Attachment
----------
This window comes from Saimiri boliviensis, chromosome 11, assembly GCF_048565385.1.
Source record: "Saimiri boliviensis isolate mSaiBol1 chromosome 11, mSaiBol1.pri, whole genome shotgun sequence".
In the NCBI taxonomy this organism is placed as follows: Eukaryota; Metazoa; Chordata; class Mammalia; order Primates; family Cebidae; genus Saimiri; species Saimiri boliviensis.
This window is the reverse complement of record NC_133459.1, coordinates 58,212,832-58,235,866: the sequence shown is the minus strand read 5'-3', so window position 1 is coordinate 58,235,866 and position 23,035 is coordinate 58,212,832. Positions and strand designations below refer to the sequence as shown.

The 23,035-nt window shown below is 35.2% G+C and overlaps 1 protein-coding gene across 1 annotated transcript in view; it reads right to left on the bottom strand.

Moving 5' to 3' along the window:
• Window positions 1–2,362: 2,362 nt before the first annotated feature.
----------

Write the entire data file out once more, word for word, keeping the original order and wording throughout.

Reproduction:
This window comes from Saimiri boliviensis, chromosome 11, assembly GCF_048565385.1.
Source record: "Saimiri boliviensis isolate mSaiBol1 chromosome 11, mSaiBol1.pri, whole genome shotgun sequence".
In the NCBI taxonomy this organism is placed as follows: Eukaryota; Metazoa; Chordata; class Mammalia; order Primates; family Cebidae; genus Saimiri; species Saimiri boliviensis.
This window is the reverse complement of record NC_133459.1, coordinates 58,212,832-58,235,866: the sequence shown is the minus strand read 5'-3', so window position 1 is coordinate 58,235,866 and position 23,035 is coordinate 58,212,832. Positions and strand designations below refer to the sequence as shown.

The 23,035-nt window shown below is 35.2% G+C and overlaps 1 protein-coding gene across 1 annotated transcript in view; it reads right to left on the bottom strand.

Moving 5' to 3' along the window:
• Window positions 1–2,362: 2,362 nt before the first annotated feature.